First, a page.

For a few months, it was the most sought-after piece of writing since the last Harry Potter novel, as beer lobbyists tried in vain to obtain an advance copy. Finally, on September 10, the National Academy of Sciences released its Reducing Underage Drinking: A Collective Responsibility.
There were few surprises in the 303-page document, which was two years and $500,000 in taxpayer money in the making. Most distressing to the beer industry was the call to raise state and federal taxes. The National Beer Wholesalers Association wasted no time in releasing its rebuttal. “According to the NAS study, the majority of underage drinkers get their alcohol from adults,” noted NBWA president David Rehr. “If this is true, then how will raising the price of alcohol serve as a deterrent?”
In all fairness, the report isn’t a neo-Prohibitionist screed. It firmly rejects the notion that alcohol should be regarded as “an enemy of the public’s health,” the way tobacco is. While the tobacco industry “has misled its customers for decades,” the report states, “the alcohol industry…uniformly acknowledges the dangers of underage drinking.”
The panel’s chairman, Dr. Richard Bonnie, insisted that “there is a lot of potential common ground” in spite of the impasse over taxation. One of the report’s recommendations is that the alcohol industry join with the government and private foundations in setting up “an independent nonprofit foundation with the sole mission of preventing and reducing underage drinking.” The report suggests that alcohol producers contribute 0.5 percent of their gross revenues ($250 to $500 million annually) to bankroll the foundation.
Don’t hold your breath waiting for it to happen, says Rehr. “We’re afraid that [neo-Prohibitionists] would use it as a Trojan horse and staff it with their own people.” The beer industry, he insists, already spends “hundreds of millions of dollars every year” to discourage drinking by minors. “The really disheartening part is that the NAS didn’t look at any of our programs.” A package of material sent to the panel was left languishing in the shrink-wrap, Rehr charged.
Beer and the Movies. Another recommendation of the NAS report is that the Motion Picture Association of America take into account “unsuitable alcohol content” in rating films G, PG or R. Rehr cautioned that if such a policy were taken to extremes, “any movie with any adults in a bar where beer is on tap could automatically get a PG rating.” Indeed, even Disney animated films like “Peter Pan” or “Beauty and the Beast” might be affected.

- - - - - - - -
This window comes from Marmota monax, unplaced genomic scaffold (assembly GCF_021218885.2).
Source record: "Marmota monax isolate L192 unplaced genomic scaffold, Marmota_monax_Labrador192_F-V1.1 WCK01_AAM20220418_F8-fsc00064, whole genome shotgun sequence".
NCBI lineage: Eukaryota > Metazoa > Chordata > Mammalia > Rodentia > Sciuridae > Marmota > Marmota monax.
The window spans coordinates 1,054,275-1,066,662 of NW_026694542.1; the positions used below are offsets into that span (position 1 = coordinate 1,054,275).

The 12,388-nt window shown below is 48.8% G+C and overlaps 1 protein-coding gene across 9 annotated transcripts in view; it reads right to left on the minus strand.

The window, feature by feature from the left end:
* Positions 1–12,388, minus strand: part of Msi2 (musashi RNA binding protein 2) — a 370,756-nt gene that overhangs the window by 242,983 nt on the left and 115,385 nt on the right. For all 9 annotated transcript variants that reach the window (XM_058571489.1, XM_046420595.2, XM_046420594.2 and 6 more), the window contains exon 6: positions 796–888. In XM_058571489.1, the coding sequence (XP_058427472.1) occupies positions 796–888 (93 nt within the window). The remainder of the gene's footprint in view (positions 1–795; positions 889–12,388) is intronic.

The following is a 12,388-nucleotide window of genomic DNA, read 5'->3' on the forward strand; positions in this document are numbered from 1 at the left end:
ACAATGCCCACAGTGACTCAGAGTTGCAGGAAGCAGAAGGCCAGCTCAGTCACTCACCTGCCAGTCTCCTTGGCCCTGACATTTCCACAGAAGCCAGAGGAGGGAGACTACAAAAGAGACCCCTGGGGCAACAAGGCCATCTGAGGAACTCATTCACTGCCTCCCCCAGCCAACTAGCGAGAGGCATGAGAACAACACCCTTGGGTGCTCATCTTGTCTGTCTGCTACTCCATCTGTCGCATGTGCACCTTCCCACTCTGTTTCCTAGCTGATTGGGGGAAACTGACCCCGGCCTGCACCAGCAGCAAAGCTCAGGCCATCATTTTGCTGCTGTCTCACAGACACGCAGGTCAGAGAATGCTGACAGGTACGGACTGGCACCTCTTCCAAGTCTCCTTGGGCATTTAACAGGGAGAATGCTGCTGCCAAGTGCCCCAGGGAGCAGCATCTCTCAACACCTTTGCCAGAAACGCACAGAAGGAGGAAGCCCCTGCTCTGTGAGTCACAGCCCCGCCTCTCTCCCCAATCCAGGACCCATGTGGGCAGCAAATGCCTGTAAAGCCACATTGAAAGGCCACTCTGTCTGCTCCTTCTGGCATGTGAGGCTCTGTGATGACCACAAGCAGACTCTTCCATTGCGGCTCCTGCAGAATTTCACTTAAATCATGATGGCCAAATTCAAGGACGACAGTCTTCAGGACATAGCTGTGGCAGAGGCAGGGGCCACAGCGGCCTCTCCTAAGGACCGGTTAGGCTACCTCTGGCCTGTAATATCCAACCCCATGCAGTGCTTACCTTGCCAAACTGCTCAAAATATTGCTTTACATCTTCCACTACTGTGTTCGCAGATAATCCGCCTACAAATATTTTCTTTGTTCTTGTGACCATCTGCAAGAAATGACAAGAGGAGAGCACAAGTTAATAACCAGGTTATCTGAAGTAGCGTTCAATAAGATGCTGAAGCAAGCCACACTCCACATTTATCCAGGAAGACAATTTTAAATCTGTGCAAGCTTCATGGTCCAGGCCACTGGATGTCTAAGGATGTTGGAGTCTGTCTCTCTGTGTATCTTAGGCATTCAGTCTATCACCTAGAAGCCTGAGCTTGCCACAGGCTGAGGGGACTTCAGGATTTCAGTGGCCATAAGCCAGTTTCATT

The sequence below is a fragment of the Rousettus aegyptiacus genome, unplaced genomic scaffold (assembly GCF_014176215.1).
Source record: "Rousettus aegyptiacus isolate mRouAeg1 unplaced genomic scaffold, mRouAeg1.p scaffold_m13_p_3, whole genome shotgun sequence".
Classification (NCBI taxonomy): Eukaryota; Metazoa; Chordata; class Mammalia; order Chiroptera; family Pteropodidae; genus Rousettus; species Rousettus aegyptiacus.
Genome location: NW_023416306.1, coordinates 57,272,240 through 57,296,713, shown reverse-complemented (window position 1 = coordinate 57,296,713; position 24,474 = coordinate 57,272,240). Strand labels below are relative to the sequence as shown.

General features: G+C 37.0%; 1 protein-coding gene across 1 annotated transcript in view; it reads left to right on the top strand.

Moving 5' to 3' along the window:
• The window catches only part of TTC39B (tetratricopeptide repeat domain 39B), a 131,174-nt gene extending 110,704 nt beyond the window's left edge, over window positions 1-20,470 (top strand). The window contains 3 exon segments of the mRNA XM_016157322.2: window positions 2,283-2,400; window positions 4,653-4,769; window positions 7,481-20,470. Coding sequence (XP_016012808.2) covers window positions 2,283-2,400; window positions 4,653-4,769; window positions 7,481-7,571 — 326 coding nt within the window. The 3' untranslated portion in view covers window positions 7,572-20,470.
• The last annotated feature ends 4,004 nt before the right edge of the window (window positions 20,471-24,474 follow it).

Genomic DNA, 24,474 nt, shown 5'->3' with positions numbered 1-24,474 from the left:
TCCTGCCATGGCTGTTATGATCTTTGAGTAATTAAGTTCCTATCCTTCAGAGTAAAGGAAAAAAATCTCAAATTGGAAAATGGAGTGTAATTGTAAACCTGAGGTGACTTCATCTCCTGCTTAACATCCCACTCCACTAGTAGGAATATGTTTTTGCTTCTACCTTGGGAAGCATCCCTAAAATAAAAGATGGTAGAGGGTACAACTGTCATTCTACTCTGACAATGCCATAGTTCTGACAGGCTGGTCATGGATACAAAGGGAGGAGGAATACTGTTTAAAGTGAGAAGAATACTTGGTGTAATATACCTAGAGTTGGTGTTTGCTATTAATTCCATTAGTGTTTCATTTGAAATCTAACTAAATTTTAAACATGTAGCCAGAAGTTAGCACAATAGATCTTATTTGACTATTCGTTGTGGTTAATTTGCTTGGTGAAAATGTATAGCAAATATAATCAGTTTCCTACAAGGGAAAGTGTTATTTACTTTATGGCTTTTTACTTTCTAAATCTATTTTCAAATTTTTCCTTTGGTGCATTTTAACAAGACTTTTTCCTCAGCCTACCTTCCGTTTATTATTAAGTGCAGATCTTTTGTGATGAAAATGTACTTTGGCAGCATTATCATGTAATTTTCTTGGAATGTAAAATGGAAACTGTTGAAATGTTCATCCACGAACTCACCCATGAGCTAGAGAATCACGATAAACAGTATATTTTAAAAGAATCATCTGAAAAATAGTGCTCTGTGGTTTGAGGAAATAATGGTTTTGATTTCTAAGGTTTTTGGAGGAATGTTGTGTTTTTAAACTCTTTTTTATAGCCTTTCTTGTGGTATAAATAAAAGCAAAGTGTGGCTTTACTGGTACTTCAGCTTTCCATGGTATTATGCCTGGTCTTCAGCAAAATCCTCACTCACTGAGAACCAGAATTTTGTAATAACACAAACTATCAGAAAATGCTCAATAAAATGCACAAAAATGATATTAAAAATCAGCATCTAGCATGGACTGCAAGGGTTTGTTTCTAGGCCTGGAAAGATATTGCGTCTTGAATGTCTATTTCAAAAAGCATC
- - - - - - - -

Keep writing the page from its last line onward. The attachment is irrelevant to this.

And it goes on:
Beer and TV Sports. The Beer Institute in Washington, DC, recently amended its marketing code to limit beer ads to media where at least 70 percent of the viewers are adults. But that isn’t enough for the Center for Science in the Public Interest, which is trying to get the NCAA and colleges to ban alcohol ads from college sports entirely. In the industry’s defense, Jeff Becker, president of the Beer Institute, counters that according to Nielsen Media Research, 88 percent of those who watch college football and 87 percent of viewers of college basketball are over 21.
Just Like Old Times
George Washington was a successful gentleman farmer, and one of his most profitable farm activities was distilling. In 1799, Mount Vernon turned out 11,000 gallons of spirits—mostly rye whiskey, with some brandy.
On October 21, after a lapse of more than 200 years, distilling resumed on Washington’s estate—for one day, anyway—as a team of 12 master distillers met to reproduce Washington’s whiskey. The recipe consisted of 60 percent rye, 35 percent corn and 5 percent barley, as specified in the first president’s farm records.
Kenneth Pierce, chief chemist for Barton Brands, took a sip of the “low wine”—the first runnings from the still—and said of the raw whiskey, “It definitely exceeds my expectations. I’m pleased with it.”
The whiskey—made in a replica of an 18th-century copper pot still—was to be aged for several years in port wine casks, bottled, and auctioned off to raise funds for the educational mission of Mount Vernon.
Over the next three or four years, Mount Vernon hopes to reconstruct Washington’s distillery with help from the Distilled Spirits Council of the United States (DISCUS).
President over a Barrel
President Bush, on the campaign trail, was in Greer, SC, holding one of his roundtable talks on the economy. Among the local employers attending was Stephen Thies, CEO of Spartanburg Stainless Products. According to the Washington Post account, Thies claimed, “We’re the only American beer keg manufacturer in North America.”
Bush, who was something of a hell-raiser in his youth, mentioned that he quit drinking in 1986.
“Well, we did notice a dip in demand at a point in time,” laughed Thies, who quickly added, “Probably no relationship.”